Most plants get their energy directly from the sun, using a biochemical process called photosynthesis. A vast, renewable and cheap source of energy could be available to us -- if only we could tap into that process.
We can, say researchers at the University of Georgia.
Ramaraja Ramasamy explains that during photosynthesis, plants use sunlight to split water atoms into hydrogen and oxygen, producing electrons to power the plant's growth. Ramasamy, with the school's Nanoscale Science and Engineering Center, has developed a technology that essentially hijacks the electrons before the plant can use them.
Manipulating structures in the plant cell that capture and store energy, and attaching them to a carbon nanotube, researchers were able to interrupt the pathway the electrons travel, and re-route them through the nanotube conductors and send them along a wire.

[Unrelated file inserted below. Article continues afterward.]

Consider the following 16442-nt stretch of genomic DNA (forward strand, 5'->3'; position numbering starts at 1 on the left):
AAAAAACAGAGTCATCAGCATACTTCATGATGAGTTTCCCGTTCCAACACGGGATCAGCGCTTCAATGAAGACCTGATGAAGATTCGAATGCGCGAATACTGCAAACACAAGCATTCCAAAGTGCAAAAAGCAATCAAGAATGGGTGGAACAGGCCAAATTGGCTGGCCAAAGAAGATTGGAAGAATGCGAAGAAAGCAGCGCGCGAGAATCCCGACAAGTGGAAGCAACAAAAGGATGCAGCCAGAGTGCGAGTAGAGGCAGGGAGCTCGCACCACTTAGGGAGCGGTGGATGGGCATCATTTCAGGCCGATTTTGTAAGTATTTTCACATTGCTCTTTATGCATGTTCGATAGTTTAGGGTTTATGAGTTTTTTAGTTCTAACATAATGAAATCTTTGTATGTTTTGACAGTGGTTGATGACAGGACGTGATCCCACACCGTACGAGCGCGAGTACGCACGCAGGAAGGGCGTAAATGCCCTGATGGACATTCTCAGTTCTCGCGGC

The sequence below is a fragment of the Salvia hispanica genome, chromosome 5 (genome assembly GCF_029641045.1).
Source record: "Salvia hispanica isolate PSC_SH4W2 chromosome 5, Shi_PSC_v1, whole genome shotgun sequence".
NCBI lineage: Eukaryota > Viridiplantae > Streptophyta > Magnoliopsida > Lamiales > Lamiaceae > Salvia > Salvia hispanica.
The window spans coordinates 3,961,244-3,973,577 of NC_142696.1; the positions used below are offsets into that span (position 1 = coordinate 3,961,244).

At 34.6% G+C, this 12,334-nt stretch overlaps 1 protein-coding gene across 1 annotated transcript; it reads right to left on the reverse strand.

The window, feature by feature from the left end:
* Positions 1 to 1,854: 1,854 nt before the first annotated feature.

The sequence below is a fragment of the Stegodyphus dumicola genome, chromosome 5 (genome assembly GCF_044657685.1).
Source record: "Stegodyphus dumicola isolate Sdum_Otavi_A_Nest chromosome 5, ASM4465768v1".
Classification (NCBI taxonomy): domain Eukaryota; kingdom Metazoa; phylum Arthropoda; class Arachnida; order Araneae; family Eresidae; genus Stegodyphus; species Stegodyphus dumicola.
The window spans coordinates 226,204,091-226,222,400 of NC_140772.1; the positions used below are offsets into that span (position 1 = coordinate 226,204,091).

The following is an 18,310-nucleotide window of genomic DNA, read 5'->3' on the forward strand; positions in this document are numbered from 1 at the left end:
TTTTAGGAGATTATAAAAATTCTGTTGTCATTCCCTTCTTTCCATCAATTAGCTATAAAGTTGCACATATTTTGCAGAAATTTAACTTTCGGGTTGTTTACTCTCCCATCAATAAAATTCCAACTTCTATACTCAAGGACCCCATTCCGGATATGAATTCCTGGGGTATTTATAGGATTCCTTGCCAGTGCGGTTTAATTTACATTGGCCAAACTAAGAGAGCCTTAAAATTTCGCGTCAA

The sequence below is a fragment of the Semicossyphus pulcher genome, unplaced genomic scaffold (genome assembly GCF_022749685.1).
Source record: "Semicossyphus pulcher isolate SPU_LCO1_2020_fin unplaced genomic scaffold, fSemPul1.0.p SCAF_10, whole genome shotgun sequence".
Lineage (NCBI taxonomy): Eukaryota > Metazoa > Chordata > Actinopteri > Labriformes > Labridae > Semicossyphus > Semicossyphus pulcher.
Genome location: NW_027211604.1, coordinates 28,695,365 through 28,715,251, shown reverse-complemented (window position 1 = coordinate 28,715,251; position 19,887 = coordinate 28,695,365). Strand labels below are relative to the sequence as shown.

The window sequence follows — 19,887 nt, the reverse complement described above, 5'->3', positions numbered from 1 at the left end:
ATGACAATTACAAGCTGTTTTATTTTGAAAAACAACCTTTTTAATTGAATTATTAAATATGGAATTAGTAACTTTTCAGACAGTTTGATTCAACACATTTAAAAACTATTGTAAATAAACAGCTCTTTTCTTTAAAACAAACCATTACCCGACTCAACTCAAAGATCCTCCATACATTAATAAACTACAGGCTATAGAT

Small-scale experiments in his lab have produced electric current levels 100 times larger than those reported in similar systems. "This approach," says Ramasamy, "may one day transform our ability to generate cleaner power from sunlight using plant-based systems."
The researcher says much more work needs to be done to improve the stability and energy output of the device and ready it for commercialization. But Ramasamy foresees its eventual application in remote portable sensors requiring small amounts of power to run, and he believes it will compete well with traditional solar panels.